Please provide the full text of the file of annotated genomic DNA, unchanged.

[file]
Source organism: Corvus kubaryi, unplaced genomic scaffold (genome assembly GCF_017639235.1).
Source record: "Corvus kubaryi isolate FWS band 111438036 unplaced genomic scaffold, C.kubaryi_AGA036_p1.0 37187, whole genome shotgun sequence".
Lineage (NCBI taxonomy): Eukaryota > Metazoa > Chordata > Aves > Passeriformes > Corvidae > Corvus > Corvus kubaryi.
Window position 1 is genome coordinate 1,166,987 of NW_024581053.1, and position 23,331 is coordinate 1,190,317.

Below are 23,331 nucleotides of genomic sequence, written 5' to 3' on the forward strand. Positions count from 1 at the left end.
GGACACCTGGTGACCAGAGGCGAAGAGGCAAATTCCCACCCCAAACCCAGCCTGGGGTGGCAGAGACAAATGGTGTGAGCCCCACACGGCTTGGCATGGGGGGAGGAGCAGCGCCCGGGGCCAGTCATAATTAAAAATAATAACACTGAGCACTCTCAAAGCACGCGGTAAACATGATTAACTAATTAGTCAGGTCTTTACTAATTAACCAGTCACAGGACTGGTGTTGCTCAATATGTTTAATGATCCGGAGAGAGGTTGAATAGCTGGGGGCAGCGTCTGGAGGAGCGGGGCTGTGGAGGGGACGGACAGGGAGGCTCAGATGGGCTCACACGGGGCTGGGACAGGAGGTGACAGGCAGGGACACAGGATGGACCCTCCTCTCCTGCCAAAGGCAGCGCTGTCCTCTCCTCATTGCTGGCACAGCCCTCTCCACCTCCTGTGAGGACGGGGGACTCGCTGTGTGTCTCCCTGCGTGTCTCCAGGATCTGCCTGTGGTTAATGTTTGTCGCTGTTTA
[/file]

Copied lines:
Source organism: Corvus kubaryi, unplaced genomic scaffold (genome assembly GCF_017639235.1).
Source record: "Corvus kubaryi isolate FWS band 111438036 unplaced genomic scaffold, C.kubaryi_AGA036_p1.0 37187, whole genome shotgun sequence".
Lineage (NCBI taxonomy): Eukaryota > Metazoa > Chordata > Aves > Passeriformes > Corvidae > Corvus > Corvus kubaryi.
Window position 1 is genome coordinate 1,166,987 of NW_024581053.1, and position 23,331 is coordinate 1,190,317.

Below are 23,331 nucleotides of genomic sequence, written 5' to 3' on the forward strand. Positions count from 1 at the left end.
GGACACCTGGTGACCAGAGGCGAAGAGGCAAATTCCCACCCCAAACCCAGCCTGGGGTGGCAGAGACAAATGGTGTGAGCCCCACACGGCTTGGCATGGGGGGAGGAGCAGCGCCCGGGGCCAGTCATAATTAAAAATAATAACACTGAGCACTCTCAAAGCACGCGGTAAACATGATTAACTAATTAGTCAGGTCTTTACTAATTAACCAGTCACAGGACTGGTGTTGCTCAATATGTTTAATGATCCGGAGAGAGGTTGAATAGCTGGGGGCAGCGTCTGGAGGAGCGGGGCTGTGGAGGGGACGGACAGGGAGGCTCAGATGGGCTCACACGGGGCTGGGACAGGAGGTGACAGGCAGGGACACAGGATGGACCCTCCTCTCCTGCCAAAGGCAGCGCTGTCCTCTCCTCATTGCTGGCACAGCCCTCTCCACCTCCTGTGAGGACGGGGGACTCGCTGTGTGTCTCCCTGCGTGTCTCCAGGATCTGCCTGTGGTTAATGTTTGTCGCTGTTTA